I spent most of today walking around in Istanbul, or riding a bus from one part of the city to another. It is impossible to do this without thinking about Islam, secularism, modernity and the paradoxes of this tense nation. This leads, of course, to meditations on the meaning of the various forms of head coverings chosen, or rejected, by Muslim women.
There is no way around this. There is no way for a journalist to avoid this issue here.
Washington Post op-ed columnist Michael Gerson -- yes, that Gerson -- is attending the same conference here in Istanbul that I am and he used some gripping language on this subject in the piece that he filed from here a day or so ago. Check this out for a strong metaphor:
ISTANBUL -- Here in Turkey, the matter of headgear is taken seriously. An edict in 1925 forbade the wearing of the fez, causing millions of Turkish men to don bowlers, which were seen as more Western and secular. In 1982, the government of Turkey banned the wearing of headscarves by women in university classrooms -- a symbolic statement that Turkey would not be taking the route of the Iranian revolution across the border, which mandated the veil. But colorful headscarves are common on the streets here, worn in piety and protest. And the resulting headscarf debate is the Turkish equivalent of the American abortion controversy -- heated, culturally defining, admitting no compromise.
I am not sure I would go quite that far. But it is certainly true that this topic seems to come up every time that you talk to a moderate Muslim in Istanbul, whether they live here or are just visiting. The topic is in the air and everyone knows that it is a symbolic issue that stands for larger questions looming in the background.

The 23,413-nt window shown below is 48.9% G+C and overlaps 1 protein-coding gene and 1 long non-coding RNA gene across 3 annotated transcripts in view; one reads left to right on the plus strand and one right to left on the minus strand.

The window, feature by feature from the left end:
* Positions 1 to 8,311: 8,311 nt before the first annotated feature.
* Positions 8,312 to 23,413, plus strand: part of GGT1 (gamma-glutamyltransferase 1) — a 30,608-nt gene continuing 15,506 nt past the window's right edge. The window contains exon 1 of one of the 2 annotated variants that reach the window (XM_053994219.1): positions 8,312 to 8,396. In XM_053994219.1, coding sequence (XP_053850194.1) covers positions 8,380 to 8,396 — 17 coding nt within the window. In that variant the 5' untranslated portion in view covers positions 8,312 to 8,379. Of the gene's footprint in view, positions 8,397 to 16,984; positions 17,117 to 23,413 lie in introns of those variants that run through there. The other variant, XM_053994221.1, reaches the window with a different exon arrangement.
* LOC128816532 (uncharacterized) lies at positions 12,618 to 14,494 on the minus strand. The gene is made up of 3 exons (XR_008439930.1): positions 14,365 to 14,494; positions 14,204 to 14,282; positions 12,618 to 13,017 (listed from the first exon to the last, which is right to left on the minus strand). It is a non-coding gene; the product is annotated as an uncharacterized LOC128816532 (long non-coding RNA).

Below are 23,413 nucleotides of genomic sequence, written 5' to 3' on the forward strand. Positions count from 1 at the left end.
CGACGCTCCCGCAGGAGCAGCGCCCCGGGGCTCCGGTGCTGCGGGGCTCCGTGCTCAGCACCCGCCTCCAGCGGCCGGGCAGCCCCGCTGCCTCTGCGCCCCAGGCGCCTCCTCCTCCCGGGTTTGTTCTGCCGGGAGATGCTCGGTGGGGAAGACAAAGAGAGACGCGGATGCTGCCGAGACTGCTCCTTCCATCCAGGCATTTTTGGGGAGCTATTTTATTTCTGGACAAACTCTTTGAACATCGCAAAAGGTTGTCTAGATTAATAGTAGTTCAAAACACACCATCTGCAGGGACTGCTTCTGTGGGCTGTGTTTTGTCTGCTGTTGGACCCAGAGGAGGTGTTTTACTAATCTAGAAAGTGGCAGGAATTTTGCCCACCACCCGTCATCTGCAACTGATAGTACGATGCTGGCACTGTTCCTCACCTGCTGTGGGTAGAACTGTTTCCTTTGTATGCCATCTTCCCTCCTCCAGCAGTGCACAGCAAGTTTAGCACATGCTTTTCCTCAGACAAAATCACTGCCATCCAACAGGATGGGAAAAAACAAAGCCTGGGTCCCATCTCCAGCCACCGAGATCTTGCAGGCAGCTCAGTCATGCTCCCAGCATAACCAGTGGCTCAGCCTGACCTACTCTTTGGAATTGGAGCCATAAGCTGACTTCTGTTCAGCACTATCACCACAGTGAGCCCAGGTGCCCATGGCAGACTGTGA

Secularists care about it. Devout Muslims care about it. Political "secularists" who are also devout Muslims care about it.
To step into this subject even deeper, check out an edgy first-person piece in the Los Angeles Times by reporter Megan K. Stack titled "In Saudi Arabia, a view from behind the veil." Here is the we-warned-you subtitle: "As a woman in the male-dominated kingdom, Times reporter Megan Stack quietly fumed beneath her abaya. Even beyond its borders, her experience taints her perception of the sexes." So there.
Obviously, Riyadh, Saudi Arabia, is not Istanbul, Turkey.
Still there are sections of this story that show -- from behind this Western set of eyes -- why this is such a hot-button subject. Here, she talks about her arrival a few years ago:
I was ready to cope, or so I thought. I arrived with a protective smirk in tow, planning to thicken the walls around myself. I'd report a few stories, and go home. I had no inkling that Saudi Arabia, the experience of being a woman there, would stick to me, follow me home on the plane and shadow me through my days, tainting the way I perceived men and women everywhere.
I'm leaving the Middle East now, closing up years spent covering the fighting and fallout that have swept the region since Sept. 11. Of all the strange, scary and joyful experiences of the past years, my time covering Saudi Arabia remains among the most jarring.
I spent my days in Saudi Arabia struggling unhappily between a lifetime of being taught to respect foreign cultures and the realization that this culture judged me a lesser being. I tried to draw parallels: If I went to South Africa during apartheid, would I feel compelled to be polite?
Ah, so some cultural values are right and some are wrong? Is that a moral absolute? Does this doctrine apply to other moral, cultural and religious beliefs, in America or abroad?
How will the press cope? Will multiculturalism apply to this issue and others that grow out of it?